W3C home > Mailing lists > Public > whatwg@whatwg.org > January 2008

[whatwg] Some <video> questions

From: Dave Singer <singer@apple.com>
Date: Tue, 29 Jan 2008 16:28:33 -0800
Message-ID: <p06240851c3c574269053@[]>
At 16:06  -0800 29/01/08, Charles wrote:
>>  Since browsers are free to implement native <video> support with a
>>  pluggable backend...
>I understand, but something makes me think that this problem won't get
>solved when developers are just free to solve it.  (This isn't a criticism
>of browser developers, BTW.  There's no incentive to fix anything but the
>formats they care about.)
>Just to focus on one popular way of putting video on the web, Apple won't be
>supporting Flash video* and Adobe won't again package Flash as a QuickTime
>media type.
>>  Are you looking for a way for plugins, rather than the browser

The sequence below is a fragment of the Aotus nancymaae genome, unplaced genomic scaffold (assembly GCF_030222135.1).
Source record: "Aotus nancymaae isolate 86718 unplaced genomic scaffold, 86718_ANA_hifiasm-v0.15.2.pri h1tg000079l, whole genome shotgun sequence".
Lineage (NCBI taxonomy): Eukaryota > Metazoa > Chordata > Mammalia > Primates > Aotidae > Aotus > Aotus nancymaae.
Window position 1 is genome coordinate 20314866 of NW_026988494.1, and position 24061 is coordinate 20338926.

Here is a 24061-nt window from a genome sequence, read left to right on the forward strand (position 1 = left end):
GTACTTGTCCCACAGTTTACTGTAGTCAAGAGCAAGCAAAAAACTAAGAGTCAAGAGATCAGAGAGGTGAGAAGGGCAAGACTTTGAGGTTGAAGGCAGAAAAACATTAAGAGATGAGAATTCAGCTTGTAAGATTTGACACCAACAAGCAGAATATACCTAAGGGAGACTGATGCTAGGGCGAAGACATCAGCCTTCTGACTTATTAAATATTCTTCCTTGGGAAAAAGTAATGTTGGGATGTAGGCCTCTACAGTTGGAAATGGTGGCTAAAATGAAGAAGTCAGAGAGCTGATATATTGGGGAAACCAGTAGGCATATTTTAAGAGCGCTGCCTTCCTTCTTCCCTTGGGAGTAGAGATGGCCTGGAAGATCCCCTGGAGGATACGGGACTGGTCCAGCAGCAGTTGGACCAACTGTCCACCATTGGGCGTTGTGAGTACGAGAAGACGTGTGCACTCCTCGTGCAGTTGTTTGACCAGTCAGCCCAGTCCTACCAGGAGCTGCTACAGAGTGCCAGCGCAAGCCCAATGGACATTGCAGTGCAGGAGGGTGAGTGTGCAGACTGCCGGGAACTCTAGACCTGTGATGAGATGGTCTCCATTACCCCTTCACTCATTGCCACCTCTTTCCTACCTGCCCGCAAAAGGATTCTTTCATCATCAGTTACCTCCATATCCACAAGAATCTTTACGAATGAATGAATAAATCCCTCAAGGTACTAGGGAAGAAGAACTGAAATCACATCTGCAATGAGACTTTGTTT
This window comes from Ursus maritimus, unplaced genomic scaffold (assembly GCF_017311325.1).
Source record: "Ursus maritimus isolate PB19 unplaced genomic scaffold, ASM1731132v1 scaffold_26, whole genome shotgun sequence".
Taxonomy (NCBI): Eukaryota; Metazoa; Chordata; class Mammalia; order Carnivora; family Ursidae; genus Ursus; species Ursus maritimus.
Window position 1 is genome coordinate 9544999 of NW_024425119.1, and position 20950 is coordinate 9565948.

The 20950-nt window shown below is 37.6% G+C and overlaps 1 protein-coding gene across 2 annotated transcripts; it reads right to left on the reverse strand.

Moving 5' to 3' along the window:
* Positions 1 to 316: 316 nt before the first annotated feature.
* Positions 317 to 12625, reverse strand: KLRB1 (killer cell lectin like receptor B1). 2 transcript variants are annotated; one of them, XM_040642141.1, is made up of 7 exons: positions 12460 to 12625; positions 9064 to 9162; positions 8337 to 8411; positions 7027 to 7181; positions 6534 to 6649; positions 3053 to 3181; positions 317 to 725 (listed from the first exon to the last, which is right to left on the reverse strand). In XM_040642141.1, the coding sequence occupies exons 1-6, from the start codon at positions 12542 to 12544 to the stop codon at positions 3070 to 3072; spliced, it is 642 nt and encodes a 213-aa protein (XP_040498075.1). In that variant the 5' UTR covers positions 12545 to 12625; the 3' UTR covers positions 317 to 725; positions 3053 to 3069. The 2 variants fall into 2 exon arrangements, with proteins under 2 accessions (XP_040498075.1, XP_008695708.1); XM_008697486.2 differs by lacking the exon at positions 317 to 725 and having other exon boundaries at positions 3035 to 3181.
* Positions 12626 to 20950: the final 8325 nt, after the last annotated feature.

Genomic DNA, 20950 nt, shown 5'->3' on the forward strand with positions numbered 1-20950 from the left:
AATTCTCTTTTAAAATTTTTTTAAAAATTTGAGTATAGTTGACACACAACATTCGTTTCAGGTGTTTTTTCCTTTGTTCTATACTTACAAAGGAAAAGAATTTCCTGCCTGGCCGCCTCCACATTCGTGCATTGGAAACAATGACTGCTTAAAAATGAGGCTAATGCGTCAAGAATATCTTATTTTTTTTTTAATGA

>>  itself, to handle <video>?
>Yes, with the brower handling handles precendence and event routing, etc.

But that's roughly what the cascading source elements do.

say you have 85% of your hits from two browser vendors, A and B, each 
of whom has a specific optional format they support that you think is 
better than the mandated one.  You write
   <source vendorA...>
   <source vendorB...>
   <source mandatedDefault...>

and the rest of your page gets a uniform interface no matter what 
browser is in effect.  Indeed, if you later decide to support 
vendorC's format, you can insert that without changing anything else 
-- the rest of the HTML, the scripts, event handling, nothing.  Seems 
like a big advantage to me.  And if the mandated format is good 
enough, you have (we intend) 100% coverage from that, also.  You get 
real integration with the rest of HTML and CSS etc.  These all seem 
like pretty strong advantages to me.

And, in addition, nothing stops a vendor from having plug-ins at the 
browser, framework, or codec level, to offer further flexibility.

What am I missing that you don't like?
David Singer
Received on Tuesday, 29 January 2008 16:28:33 UTC

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